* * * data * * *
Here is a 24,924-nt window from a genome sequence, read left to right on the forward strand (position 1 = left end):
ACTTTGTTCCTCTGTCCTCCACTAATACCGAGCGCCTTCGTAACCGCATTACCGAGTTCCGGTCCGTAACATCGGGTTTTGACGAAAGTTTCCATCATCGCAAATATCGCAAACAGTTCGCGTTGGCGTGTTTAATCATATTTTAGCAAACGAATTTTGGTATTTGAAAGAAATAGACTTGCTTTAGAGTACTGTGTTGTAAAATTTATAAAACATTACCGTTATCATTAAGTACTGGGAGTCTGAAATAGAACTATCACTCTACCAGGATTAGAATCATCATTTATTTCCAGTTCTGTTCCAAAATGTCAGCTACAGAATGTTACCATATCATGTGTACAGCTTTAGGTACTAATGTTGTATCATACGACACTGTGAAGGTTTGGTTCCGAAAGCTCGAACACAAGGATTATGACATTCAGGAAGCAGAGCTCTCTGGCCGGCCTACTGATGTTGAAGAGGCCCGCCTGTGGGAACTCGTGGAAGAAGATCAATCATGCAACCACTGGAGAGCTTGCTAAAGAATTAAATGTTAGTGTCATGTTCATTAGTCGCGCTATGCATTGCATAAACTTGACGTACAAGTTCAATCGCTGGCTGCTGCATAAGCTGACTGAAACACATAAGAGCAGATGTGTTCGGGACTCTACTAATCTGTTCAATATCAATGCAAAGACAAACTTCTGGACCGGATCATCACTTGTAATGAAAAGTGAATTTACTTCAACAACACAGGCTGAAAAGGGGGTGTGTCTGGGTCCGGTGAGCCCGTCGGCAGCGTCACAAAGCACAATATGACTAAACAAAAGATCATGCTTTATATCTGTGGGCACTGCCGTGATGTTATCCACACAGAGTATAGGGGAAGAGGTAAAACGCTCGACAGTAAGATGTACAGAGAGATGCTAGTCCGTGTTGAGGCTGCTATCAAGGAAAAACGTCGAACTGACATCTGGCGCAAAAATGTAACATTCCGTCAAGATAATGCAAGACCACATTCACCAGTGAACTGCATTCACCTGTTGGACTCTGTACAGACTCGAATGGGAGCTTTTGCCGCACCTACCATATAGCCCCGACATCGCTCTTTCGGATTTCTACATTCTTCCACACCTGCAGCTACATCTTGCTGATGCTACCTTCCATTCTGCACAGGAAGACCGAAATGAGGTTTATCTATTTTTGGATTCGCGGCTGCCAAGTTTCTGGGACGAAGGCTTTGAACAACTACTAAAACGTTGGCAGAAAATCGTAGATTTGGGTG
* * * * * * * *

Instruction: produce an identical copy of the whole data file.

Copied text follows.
Here is a 24,924-nt window from a genome sequence, read left to right on the forward strand (position 1 = left end):
ACTTTGTTCCTCTGTCCTCCACTAATACCGAGCGCCTTCGTAACCGCATTACCGAGTTCCGGTCCGTAACATCGGGTTTTGACGAAAGTTTCCATCATCGCAAATATCGCAAACAGTTCGCGTTGGCGTGTTTAATCATATTTTAGCAAACGAATTTTGGTATTTGAAAGAAATAGACTTGCTTTAGAGTACTGTGTTGTAAAATTTATAAAACATTACCGTTATCATTAAGTACTGGGAGTCTGAAATAGAACTATCACTCTACCAGGATTAGAATCATCATTTATTTCCAGTTCTGTTCCAAAATGTCAGCTACAGAATGTTACCATATCATGTGTACAGCTTTAGGTACTAATGTTGTATCATACGACACTGTGAAGGTTTGGTTCCGAAAGCTCGAACACAAGGATTATGACATTCAGGAAGCAGAGCTCTCTGGCCGGCCTACTGATGTTGAAGAGGCCCGCCTGTGGGAACTCGTGGAAGAAGATCAATCATGCAACCACTGGAGAGCTTGCTAAAGAATTAAATGTTAGTGTCATGTTCATTAGTCGCGCTATGCATTGCATAAACTTGACGTACAAGTTCAATCGCTGGCTGCTGCATAAGCTGACTGAAACACATAAGAGCAGATGTGTTCGGGACTCTACTAATCTGTTCAATATCAATGCAAAGACAAACTTCTGGACCGGATCATCACTTGTAATGAAAAGTGAATTTACTTCAACAACACAGGCTGAAAAGGGGGTGTGTCTGGGTCCGGTGAGCCCGTCGGCAGCGTCACAAAGCACAATATGACTAAACAAAAGATCATGCTTTATATCTGTGGGCACTGCCGTGATGTTATCCACACAGAGTATAGGGGAAGAGGTAAAACGCTCGACAGTAAGATGTACAGAGAGATGCTAGTCCGTGTTGAGGCTGCTATCAAGGAAAAACGTCGAACTGACATCTGGCGCAAAAATGTAACATTCCGTCAAGATAATGCAAGACCACATTCACCAGTGAACTGCATTCACCTGTTGGACTCTGTACAGACTCGAATGGGAGCTTTTGCCGCACCTACCATATAGCCCCGACATCGCTCTTTCGGATTTCTACATTCTTCCACACCTGCAGCTACATCTTGCTGATGCTACCTTCCATTCTGCACAGGAAGACCGAAATGAGGTTTATCTATTTTTGGATTCGCGGCTGCCAAGTTTCTGGGACGAAGGCTTTGAACAACTACTAAAACGTTGGCAGAAAATCGTAGATTTGGGTG